New York MEPS Swears In Their First Space Force Recruit

Story by Connie Dillon 
USAG Fort Hamilton

Fort Hamilton, N.Y. – Fort Hamilton’s mission partner, the New York Military Entrance Processing Station, swore in their first Space Force recruit, here, Mar. 3, 2021.

“The citizens of New York City are capable of anything! This is an incredible moment for Fort Hamilton and for our mission partner, the NYMEPS, as we continue to seek those willing to defend our nation across all domains,” said Col. Craig Martin, Fort Hamilton Garrison commander.

The U.S. Space Force, started welcoming their first enlistment in Oct. 2020, just over a year since the nation’s newest military branch was created Dec. 20, 2019. By their first anniversary, over 2,400 Airmen have officially transferred to the Space Force, and there are expectations to fill more than 300 enlisted positions by the end of fiscal year 2021.

Air Force recruiters were relied heavily upon to find new applicants, and these applicants enter the military via one of the many entrance processing stations located around the U.S. NYMEPS is considered one of the two largest MEPS in the U.S.

“It was an honor to support the accession of some of the first United States Space Force Guardians,” said Lt. Col. Ariel Pol, NYMEPS commander. “As ‘Freedom’s Front Door,’ NYMEPS is proud to meet the nation’s call of tomorrow by evaluating applicants’ qualifications for enlistment into the Space Force, where these men and women will serve on the cutting edge to protect the United States vital national interest in the space domain.”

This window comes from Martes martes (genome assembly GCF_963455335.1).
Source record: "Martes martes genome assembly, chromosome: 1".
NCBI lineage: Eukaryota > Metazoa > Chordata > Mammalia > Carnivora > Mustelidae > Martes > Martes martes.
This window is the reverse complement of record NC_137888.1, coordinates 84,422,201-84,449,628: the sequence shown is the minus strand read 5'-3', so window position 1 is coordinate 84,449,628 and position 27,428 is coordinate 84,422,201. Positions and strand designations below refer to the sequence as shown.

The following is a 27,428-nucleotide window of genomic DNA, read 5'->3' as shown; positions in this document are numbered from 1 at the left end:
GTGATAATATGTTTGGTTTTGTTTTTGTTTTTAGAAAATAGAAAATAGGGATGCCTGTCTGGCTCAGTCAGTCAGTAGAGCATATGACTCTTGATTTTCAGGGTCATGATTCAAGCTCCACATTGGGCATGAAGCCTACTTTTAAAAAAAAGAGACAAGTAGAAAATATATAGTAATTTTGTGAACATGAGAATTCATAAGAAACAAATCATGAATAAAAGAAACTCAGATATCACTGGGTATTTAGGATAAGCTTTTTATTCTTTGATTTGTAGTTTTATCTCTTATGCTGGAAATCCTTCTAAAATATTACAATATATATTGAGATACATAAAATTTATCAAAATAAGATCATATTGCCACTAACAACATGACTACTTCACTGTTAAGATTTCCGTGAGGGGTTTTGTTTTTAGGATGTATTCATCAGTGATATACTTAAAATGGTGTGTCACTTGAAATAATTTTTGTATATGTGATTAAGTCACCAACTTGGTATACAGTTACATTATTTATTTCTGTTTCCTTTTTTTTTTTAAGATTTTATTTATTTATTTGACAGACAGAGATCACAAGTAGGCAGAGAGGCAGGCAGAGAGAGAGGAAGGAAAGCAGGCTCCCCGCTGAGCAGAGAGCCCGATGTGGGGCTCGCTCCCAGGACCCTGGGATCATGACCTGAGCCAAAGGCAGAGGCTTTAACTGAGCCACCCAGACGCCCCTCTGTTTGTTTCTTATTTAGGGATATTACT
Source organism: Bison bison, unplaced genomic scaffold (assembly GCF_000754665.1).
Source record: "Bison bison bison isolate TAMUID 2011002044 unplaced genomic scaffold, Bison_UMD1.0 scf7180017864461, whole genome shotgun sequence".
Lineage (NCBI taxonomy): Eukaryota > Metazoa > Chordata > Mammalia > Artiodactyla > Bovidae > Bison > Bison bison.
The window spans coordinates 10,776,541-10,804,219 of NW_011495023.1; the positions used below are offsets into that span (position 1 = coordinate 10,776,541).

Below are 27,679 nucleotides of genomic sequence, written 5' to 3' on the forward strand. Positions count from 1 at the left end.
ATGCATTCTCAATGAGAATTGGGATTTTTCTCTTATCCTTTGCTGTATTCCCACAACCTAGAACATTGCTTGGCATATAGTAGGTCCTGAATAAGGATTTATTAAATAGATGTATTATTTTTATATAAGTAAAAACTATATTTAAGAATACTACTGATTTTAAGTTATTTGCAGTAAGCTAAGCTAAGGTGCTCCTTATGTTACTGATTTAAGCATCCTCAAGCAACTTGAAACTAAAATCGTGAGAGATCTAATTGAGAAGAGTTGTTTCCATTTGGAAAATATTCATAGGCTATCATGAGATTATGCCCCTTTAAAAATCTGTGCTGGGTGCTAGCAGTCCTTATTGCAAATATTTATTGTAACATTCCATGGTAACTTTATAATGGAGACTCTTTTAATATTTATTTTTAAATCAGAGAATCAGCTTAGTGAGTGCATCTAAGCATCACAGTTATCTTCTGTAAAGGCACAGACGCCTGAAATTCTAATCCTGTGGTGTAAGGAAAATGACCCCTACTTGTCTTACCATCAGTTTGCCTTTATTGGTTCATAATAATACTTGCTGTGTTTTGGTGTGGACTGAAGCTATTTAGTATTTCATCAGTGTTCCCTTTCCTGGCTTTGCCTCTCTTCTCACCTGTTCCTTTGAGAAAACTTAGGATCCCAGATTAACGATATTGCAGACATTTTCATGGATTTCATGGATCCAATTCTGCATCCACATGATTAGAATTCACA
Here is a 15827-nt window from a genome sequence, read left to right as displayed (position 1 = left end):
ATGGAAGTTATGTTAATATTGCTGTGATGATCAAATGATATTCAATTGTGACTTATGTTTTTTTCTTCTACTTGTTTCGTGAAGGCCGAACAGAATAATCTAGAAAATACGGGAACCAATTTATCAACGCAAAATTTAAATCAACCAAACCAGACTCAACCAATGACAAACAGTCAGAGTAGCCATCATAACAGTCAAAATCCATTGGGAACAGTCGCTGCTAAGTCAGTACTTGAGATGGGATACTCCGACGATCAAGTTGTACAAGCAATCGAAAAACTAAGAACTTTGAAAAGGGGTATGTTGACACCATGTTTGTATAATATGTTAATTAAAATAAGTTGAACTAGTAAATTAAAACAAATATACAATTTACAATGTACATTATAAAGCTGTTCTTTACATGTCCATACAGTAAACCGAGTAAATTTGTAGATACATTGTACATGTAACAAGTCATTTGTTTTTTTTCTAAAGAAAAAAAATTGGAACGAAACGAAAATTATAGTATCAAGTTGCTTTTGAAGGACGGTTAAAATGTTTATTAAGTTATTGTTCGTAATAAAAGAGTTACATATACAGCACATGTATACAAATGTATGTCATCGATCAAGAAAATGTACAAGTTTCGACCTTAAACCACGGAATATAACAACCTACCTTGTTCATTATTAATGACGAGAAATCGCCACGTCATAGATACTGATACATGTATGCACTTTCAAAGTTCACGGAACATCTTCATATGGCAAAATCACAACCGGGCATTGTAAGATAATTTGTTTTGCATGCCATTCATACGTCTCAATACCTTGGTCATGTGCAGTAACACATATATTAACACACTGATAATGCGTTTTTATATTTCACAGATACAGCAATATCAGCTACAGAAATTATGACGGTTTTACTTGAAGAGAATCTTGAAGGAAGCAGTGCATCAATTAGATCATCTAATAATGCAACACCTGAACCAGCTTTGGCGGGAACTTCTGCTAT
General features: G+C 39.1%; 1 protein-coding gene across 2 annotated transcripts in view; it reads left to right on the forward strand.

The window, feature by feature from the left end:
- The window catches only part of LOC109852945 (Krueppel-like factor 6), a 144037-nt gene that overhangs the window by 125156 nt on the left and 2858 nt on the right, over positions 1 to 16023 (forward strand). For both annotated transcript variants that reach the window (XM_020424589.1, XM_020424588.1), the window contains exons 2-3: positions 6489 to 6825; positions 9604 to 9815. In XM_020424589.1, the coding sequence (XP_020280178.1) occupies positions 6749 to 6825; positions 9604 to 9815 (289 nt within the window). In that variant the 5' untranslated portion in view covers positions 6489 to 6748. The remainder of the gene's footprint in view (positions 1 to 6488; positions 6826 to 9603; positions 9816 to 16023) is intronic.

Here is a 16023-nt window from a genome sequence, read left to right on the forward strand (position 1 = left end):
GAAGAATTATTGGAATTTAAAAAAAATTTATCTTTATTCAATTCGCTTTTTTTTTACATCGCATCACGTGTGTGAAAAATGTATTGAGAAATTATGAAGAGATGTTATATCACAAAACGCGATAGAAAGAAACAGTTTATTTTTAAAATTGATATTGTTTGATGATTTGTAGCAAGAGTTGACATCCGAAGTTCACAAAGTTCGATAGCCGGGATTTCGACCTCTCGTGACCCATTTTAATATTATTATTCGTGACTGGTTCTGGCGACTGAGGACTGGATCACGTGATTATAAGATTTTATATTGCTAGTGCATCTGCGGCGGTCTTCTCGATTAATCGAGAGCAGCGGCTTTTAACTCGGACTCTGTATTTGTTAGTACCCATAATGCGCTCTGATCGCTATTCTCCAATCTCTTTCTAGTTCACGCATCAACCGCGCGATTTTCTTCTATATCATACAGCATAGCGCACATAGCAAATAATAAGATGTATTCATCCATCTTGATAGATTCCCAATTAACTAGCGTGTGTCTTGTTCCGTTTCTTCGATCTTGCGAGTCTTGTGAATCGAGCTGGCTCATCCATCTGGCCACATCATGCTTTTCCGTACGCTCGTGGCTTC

Capt. Preston Giddens, NYMEPS operations officer, was the presiding officer for the Oath of Enlistment.

“It was exciting to be a part of the next iteration of the Department of Defense’s evolution,” said Giddens. “NYMEPS was aware we would be processing Space Force applicants in the near future, but did not expect it this quickly. It was an honor to be a part of this.”

As for processing, Giddens said it was no different from the other branches. However, as the Space Force is still in the process of finalizing their insignia, publications, and other designs, updating official symbols has been delayed.

“Our organization is still waiting on receiving the remaining display items to make things more realistic,” said Giddens. “We have the service flag in our Oath of Enlistment Room, but are waiting on the branch crest to display on our wall.”

The new recruit, Fernando Lopez, said he was drawn to the Space Force because of their cutting edge technology and it was a journey into unknown territory. He added that he will potentially enlist into the intelligence career field.

By the end of FY21, the Space Force is expected to have about 6,500 active-duty Space Force members.